Can a Bad University Experience Produce a New You?

bad university experience

The University Dream may not work out quite as planned, but sometimes a bad experience gives you perspective. Give yourself a chance to turn it around.

The metaphorical ‘they’ always used to tell me that university would be the best years of my life. They said I’d make life-long friends and life-long memories. They were wrong. However, that is not necessarily a bad thing, because I managed to learn so much more from my bad university experience this way.

In all three years of university, I ran the course of petty dramas, bullying, fair-weather friends and heart-breaks right through to panic, anxiety attacks and depression (caused by the aforementioned plus a long and convoluted back-story). My university years started to feature an enforced theme of ‘me against the world’, because whenever things became increasingly tough I seemed to become increasingly isolated.

After one of the worst nights during my darkest point, my friends either rejected my phone calls or texts because they were busy, just about to sleep, or most infuriatingly, felt I was being ‘attention-seeking’. I booked myself into counselling (hey, if no one was going to help me, then I’d have to help myself, right?). I gave up on my friends and called my heavily pregnant cousin, who drove the hour-and-a-half journey to take me to dinner.

I don’t know what it was about the people I met. In my wide-eyed idealism I thought I would meet intelligent and kind people who I could share many amazing experiences with and be brought together with that mutual feeling of after-teens-before-adulthood liminality. After all, my schoolmates from back home had found that. Hell, even the people I had met at university had found that, just not with me!

There had to be something wrong with me then, right? Surely this meant that I was doing it wrong? I was being a human wrong, because it seemed like I was the only one who was not getting this whole University Thing right.

Of course, that isn’t true. There’s no such thing as a University Thing. Some people may get the ‘whole experience’, the best friends and memories, while others don’t. Some people go without even wanting to make friends, focusing solely on their education. And some people forego the whole university experience altogether, preferring to start a family or go straight into work or whatever it is they want to do. And it’s all fine! There’s no one way to live your life, which is why I can’t look back at my three years and regret it.

Sure, I wish I didn’t have to suffer through all the crap, but now that it has happened the best I can do is learn from it, because I am so much stronger than I was when I first started. I’m no longer ashamed to ask for help because I feel like my problems aren’t important enough, or that I’m being silly and childish. Experience is relative – you will never know completely how another person feels and vice-versa – which is why you should never be ashamed of your weaknesses or shame others for theirs. I found that there were people I could rely on. There is always someone: a parent, a cousin, a friend, a stranger or even a pet. Someone who definitely cares about you, who doesn’t think you’re an attention-seeker or a nuisance, and just wants you to be happy.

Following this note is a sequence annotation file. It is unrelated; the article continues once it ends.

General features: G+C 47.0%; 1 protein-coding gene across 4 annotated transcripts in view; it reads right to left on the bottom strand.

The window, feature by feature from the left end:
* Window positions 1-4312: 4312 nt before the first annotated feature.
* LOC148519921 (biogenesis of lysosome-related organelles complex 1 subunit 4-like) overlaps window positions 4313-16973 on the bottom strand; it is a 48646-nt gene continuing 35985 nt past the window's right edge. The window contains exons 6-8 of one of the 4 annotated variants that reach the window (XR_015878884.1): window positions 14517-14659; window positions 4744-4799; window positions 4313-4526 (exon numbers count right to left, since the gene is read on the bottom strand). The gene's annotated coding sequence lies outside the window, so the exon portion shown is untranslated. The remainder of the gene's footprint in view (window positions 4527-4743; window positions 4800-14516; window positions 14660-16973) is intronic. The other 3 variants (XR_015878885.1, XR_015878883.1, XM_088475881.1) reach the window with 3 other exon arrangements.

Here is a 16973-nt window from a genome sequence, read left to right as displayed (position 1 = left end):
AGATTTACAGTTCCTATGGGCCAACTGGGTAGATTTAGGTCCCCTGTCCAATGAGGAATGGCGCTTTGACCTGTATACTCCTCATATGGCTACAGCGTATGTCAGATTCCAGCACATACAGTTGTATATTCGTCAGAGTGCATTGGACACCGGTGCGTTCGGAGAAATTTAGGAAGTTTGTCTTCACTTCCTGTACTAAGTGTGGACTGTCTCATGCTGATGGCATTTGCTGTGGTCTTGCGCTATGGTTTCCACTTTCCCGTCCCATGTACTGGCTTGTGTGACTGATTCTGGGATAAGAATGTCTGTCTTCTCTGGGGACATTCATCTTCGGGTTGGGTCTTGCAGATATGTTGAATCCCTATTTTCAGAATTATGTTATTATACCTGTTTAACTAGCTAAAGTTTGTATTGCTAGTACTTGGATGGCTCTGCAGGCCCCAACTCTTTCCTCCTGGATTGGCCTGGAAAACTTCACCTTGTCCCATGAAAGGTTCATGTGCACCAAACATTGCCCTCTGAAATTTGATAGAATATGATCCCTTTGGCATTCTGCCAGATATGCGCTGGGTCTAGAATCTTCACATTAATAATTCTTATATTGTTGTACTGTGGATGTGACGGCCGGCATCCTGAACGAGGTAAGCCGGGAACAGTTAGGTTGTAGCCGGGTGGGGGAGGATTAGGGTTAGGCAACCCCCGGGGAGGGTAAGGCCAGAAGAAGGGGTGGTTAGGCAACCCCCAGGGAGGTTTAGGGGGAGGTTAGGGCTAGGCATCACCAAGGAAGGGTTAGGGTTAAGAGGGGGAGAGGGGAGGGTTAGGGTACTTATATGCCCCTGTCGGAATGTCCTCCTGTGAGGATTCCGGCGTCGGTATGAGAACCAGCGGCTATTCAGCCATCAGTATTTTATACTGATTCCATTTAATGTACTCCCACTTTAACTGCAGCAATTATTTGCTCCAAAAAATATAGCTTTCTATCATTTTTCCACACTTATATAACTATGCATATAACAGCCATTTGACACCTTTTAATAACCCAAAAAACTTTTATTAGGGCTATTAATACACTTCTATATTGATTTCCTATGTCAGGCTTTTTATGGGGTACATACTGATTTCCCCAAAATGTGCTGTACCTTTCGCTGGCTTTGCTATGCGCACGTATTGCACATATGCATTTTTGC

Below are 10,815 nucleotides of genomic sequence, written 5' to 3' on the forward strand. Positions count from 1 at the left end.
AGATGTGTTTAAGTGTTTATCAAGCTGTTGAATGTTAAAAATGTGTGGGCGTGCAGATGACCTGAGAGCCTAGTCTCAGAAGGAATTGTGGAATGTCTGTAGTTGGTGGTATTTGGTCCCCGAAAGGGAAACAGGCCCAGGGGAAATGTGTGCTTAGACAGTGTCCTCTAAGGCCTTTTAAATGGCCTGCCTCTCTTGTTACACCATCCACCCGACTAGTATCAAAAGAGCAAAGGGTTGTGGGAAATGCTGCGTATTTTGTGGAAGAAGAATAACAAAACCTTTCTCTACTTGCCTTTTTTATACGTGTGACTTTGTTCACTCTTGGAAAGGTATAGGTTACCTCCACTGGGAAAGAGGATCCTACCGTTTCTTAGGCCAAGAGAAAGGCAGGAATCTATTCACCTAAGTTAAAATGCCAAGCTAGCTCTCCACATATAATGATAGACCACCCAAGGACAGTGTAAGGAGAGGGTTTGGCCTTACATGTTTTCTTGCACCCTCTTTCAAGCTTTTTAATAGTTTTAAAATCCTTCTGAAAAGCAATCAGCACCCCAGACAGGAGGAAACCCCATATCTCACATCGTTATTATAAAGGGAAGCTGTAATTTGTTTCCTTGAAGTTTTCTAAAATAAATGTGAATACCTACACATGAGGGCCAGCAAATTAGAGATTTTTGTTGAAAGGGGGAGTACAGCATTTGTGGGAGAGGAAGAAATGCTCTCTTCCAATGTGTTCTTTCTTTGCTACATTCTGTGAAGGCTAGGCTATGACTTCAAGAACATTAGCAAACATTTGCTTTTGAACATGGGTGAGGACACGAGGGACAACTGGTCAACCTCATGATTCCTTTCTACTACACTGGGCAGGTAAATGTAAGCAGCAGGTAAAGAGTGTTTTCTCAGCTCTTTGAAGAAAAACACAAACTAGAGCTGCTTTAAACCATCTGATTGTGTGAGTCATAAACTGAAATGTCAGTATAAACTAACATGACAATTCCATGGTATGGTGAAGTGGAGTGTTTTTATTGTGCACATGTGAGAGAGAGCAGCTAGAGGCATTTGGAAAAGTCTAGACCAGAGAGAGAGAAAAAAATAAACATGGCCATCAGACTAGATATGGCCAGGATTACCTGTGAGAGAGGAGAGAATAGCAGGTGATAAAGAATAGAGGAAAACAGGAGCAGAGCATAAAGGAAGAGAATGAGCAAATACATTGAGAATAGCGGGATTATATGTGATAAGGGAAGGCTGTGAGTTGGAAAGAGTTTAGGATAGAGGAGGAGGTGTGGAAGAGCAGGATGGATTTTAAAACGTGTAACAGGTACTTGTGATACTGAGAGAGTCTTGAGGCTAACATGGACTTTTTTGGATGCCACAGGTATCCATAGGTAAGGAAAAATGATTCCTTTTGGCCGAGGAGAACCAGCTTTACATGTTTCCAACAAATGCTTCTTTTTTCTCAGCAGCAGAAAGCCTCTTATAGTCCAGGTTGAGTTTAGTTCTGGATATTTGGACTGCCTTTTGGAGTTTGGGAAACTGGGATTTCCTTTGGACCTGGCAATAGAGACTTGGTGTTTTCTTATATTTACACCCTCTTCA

And at the end of it university is, after all, for the education. How often will you be in a place where you are surrounded by the pursuit of knowledge for knowledge’s sake? And thinking back, I did make memories. The setting sun over the university campus as I walked home after a particularly satisfying seminar. The creative writing workshop where we finally stopped being polite around each other and got round to dishing out real criticism. A lecturer getting a little bit too excited over the ball scene in Pride and Prejudice. Receiving a hug from my favourite lecturer when I graduated. I’m a massive nerd, and proud of it, so my most precious memories will be those associated with my lectures and seminars. And I feel pretty good about that.

SoI came out of my three years with a pretty stellar degree, and moved back home to do a Masters at a different university. I was ready to be in a completely new environment with completely new people, anddetermined to do myself proud and to not become jaded and misanthropic; and to above all count my blessings and be there for people when they needed me to be.

In the end I found the moral to my own story. Time for the sequel!

Finding it hard to cope? Organisations like Young Minds and Samaritans can help.